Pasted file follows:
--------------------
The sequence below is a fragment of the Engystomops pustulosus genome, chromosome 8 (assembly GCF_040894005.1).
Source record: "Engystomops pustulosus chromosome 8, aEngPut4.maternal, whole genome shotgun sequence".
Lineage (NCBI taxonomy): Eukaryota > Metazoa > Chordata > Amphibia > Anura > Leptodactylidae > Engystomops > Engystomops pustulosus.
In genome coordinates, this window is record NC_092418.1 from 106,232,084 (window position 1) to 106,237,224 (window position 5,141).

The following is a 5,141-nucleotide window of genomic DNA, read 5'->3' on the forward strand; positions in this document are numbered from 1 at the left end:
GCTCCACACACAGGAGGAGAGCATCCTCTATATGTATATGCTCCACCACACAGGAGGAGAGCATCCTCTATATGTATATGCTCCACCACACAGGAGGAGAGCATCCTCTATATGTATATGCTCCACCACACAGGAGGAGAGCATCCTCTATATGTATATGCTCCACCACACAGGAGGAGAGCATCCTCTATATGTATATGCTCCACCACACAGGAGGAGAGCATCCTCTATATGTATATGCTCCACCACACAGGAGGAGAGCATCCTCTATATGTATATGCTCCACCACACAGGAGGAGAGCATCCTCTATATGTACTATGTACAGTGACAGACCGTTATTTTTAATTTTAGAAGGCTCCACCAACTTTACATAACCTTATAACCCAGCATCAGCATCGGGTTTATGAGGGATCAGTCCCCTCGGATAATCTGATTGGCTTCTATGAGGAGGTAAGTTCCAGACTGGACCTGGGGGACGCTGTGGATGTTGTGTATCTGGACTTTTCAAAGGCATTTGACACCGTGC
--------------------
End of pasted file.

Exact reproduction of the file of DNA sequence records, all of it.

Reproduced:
The sequence below is a fragment of the Engystomops pustulosus genome, chromosome 8 (assembly GCF_040894005.1).
Source record: "Engystomops pustulosus chromosome 8, aEngPut4.maternal, whole genome shotgun sequence".
Lineage (NCBI taxonomy): Eukaryota > Metazoa > Chordata > Amphibia > Anura > Leptodactylidae > Engystomops > Engystomops pustulosus.
In genome coordinates, this window is record NC_092418.1 from 106,232,084 (window position 1) to 106,237,224 (window position 5,141).

The following is a 5,141-nucleotide window of genomic DNA, read 5'->3' on the forward strand; positions in this document are numbered from 1 at the left end:
GCTCCACACACAGGAGGAGAGCATCCTCTATATGTATATGCTCCACCACACAGGAGGAGAGCATCCTCTATATGTATATGCTCCACCACACAGGAGGAGAGCATCCTCTATATGTATATGCTCCACCACACAGGAGGAGAGCATCCTCTATATGTATATGCTCCACCACACAGGAGGAGAGCATCCTCTATATGTATATGCTCCACCACACAGGAGGAGAGCATCCTCTATATGTATATGCTCCACCACACAGGAGGAGAGCATCCTCTATATGTATATGCTCCACCACACAGGAGGAGAGCATCCTCTATATGTACTATGTACAGTGACAGACCGTTATTTTTAATTTTAGAAGGCTCCACCAACTTTACATAACCTTATAACCCAGCATCAGCATCGGGTTTATGAGGGATCAGTCCCCTCGGATAATCTGATTGGCTTCTATGAGGAGGTAAGTTCCAGACTGGACCTGGGGGACGCTGTGGATGTTGTGTATCTGGACTTTTCAAAGGCATTTGACACCGTGC